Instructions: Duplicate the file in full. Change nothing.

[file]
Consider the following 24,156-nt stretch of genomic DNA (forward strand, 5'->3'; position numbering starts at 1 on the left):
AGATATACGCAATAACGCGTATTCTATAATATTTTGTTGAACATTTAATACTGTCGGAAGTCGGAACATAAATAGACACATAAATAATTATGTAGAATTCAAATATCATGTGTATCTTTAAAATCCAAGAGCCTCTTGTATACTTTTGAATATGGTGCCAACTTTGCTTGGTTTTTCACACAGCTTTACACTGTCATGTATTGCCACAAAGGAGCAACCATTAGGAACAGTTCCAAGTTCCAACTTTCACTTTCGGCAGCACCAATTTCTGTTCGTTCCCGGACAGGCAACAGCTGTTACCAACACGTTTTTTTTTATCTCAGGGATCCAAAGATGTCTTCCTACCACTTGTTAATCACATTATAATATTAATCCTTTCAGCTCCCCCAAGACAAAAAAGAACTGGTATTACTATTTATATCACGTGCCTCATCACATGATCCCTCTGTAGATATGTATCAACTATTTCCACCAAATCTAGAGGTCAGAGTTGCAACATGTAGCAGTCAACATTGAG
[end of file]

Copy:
Consider the following 24,156-nt stretch of genomic DNA (forward strand, 5'->3'; position numbering starts at 1 on the left):
AGATATACGCAATAACGCGTATTCTATAATATTTTGTTGAACATTTAATACTGTCGGAAGTCGGAACATAAATAGACACATAAATAATTATGTAGAATTCAAATATCATGTGTATCTTTAAAATCCAAGAGCCTCTTGTATACTTTTGAATATGGTGCCAACTTTGCTTGGTTTTTCACACAGCTTTACACTGTCATGTATTGCCACAAAGGAGCAACCATTAGGAACAGTTCCAAGTTCCAACTTTCACTTTCGGCAGCACCAATTTCTGTTCGTTCCCGGACAGGCAACAGCTGTTACCAACACGTTTTTTTTTATCTCAGGGATCCAAAGATGTCTTCCTACCACTTGTTAATCACATTATAATATTAATCCTTTCAGCTCCCCCAAGACAAAAAAGAACTGGTATTACTATTTATATCACGTGCCTCATCACATGATCCCTCTGTAGATATGTATCAACTATTTCCACCAAATCTAGAGGTCAGAGTTGCAACATGTAGCAGTCAACATTGAG